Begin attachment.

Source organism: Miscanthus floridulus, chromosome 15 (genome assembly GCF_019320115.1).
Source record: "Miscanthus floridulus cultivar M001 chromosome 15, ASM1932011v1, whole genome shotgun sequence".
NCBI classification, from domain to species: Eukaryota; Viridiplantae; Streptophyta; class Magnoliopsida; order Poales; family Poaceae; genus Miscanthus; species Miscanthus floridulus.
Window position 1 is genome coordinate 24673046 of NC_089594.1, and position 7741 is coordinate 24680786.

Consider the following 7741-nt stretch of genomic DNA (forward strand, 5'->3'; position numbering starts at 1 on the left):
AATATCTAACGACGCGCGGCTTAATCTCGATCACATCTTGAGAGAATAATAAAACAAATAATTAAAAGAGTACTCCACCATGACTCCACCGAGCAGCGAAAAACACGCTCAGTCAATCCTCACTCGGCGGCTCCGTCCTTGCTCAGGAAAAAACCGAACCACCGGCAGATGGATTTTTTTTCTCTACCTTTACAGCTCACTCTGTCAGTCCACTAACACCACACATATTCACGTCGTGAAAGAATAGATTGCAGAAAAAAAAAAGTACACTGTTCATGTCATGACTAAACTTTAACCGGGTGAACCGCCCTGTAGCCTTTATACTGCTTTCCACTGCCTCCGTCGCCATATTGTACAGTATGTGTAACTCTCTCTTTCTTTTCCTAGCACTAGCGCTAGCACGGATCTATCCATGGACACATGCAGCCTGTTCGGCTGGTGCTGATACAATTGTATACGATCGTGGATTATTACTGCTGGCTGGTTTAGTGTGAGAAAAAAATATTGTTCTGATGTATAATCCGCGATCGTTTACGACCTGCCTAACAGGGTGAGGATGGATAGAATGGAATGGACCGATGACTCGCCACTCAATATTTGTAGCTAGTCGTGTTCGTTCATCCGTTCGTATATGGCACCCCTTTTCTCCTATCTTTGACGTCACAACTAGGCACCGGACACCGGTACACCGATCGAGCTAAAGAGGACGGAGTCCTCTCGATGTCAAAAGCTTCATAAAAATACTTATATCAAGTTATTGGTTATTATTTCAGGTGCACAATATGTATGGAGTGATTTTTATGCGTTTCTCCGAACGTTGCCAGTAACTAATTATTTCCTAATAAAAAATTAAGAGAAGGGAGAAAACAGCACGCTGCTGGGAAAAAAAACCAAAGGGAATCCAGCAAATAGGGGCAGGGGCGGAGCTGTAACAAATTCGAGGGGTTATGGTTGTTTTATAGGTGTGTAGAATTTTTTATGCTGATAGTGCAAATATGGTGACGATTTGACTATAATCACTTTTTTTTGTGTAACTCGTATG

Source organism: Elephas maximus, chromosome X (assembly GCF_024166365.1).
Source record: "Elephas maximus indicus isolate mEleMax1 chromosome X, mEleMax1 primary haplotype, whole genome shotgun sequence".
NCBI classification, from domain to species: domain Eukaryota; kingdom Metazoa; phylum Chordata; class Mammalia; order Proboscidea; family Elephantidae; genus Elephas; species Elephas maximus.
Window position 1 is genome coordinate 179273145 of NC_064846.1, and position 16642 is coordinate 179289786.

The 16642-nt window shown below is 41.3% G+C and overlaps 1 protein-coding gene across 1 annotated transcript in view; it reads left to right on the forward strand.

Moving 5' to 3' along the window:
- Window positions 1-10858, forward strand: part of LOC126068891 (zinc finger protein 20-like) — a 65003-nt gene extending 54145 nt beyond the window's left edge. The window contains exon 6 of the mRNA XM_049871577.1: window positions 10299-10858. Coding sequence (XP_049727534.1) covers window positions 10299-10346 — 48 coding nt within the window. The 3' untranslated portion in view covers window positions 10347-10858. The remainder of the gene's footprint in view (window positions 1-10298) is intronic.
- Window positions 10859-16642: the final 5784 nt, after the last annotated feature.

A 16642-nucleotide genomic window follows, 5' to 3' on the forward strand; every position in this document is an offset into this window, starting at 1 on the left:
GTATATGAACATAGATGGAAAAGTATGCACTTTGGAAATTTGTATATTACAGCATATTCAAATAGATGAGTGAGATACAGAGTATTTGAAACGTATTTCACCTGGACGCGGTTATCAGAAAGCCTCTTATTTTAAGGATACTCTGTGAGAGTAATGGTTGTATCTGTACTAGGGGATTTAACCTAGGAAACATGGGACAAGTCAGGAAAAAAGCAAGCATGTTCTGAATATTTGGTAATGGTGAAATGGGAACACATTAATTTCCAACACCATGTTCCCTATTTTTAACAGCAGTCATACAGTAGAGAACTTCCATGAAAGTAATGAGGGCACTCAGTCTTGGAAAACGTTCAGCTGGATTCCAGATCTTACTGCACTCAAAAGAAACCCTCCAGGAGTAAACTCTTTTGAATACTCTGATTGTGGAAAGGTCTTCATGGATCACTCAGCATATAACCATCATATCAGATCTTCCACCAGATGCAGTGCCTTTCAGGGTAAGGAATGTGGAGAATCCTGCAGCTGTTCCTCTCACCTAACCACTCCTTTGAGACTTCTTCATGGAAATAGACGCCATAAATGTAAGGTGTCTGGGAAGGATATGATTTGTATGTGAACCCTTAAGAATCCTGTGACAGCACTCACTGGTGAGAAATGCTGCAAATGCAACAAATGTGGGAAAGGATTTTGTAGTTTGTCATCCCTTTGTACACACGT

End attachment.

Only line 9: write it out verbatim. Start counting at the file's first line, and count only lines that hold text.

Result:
NCBI classification, from domain to species: domain Eukaryota; kingdom Metazoa; phylum Chordata; class Mammalia; order Proboscidea; family Elephantidae; genus Elephas; species Elephas maximus.